Aquaculture is seen by some investors as an untapped wall of opportunity – still small-scale in many jurisdictions and given less attention than the more traditional commodities produced on land.
One such investor that has turned its attention to this niche in recent years is Tattarang, the family office of Australia’s second-richest person, Andrew Forrest.
In an exclusive interview with Agri Investor this week, Tattarang chief investment officer John Hartman discussed the firm’s current agriculture and aquaculture portfolio, as well as its plans for further expansion.
The Forrest family has owned and operated pasture land in Western Australia for many years, but farming in the ocean is a much newer enterprise.
Hartman, though, argued the firm’s ambitions are much the same as they are in beef: to build a vertically integrated operation using strong technical expertise to improve production efficiency.
The firm has developed the Leeuwin Coast brand for its production of mussels and oysters, with its oyster farm at Albany on WA’s southern coastline home to the world’s first edible Akoya oyster farm (a variety more commonly known for its pearls).
“We saw opportunities with underutilized water leases that, through the introduction of new management techniques, could optimize the production system. Our head of aquaculture, Justin Welsh, is a marine scientist and we have a very technically-based team that is seeking to lead the way in the introduction of new technologies and management systems for shellfish,” Hartman told us.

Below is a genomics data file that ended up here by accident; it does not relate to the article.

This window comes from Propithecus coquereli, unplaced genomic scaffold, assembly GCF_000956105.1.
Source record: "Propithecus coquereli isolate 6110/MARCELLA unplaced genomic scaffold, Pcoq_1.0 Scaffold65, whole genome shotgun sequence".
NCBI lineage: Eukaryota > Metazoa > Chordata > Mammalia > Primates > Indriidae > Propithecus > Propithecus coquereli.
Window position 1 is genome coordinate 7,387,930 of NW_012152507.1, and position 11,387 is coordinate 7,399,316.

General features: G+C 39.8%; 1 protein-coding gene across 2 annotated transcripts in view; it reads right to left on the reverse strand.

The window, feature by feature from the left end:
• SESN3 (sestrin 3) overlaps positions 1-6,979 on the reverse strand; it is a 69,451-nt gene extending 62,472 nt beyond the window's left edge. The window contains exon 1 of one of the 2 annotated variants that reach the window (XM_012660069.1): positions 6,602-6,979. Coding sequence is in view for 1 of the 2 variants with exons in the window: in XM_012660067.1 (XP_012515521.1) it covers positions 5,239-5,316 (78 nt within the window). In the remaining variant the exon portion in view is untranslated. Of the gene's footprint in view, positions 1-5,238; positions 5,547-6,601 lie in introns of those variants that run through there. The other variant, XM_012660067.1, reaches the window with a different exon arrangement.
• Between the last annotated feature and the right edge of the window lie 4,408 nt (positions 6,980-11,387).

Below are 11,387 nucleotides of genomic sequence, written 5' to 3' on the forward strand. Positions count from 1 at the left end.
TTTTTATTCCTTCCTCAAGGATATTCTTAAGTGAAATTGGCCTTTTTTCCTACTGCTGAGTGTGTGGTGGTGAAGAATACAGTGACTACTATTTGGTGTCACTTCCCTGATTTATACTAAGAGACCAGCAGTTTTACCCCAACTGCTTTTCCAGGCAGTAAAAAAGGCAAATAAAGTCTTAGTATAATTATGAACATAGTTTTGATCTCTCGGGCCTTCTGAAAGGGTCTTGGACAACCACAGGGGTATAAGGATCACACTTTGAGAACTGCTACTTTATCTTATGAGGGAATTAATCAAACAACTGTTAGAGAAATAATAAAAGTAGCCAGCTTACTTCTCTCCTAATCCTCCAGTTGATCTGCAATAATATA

“We’re doing it at a scale, on a single site, which is quite novel – a lot of other shellfish production is done on much smaller leases, on separate farms or cooperatives. So, the benefits from a biosecurity perspective, as well as production efficiency, are unique.”
Last month, we reported that private equity is eyeing up aquaculture opportunities around the world, despite certain parts of the sector being particularly hard-hit by the covid-19 pandemic, given their reliance on exports.
Australia has been no exception to that, with WA’s famous rock lobster industry struggling due to its dependence on China – a situation that won’t be helped by news this week that A$2 million ($1.4 million; €1.2 million) of product is stranded on the tarmac in Shanghai amid escalating trade tensions.
But Tattarang is taking a slightly different approach, focusing on the domestic market first. It has identified that WA has the highest consumption of mussels per capita in Australia, but imports most of its product from neighboring South Australia.
The firm sees an opportunity to take advantage of that first, eventually supplying all of WA’s mussels before turning to exports – by which time, markets should hopefully have settled down.
With opportunities abounding for aquaculture investment in other parts of Australia, too, it will be worth watching Tattarang’s progress in the west.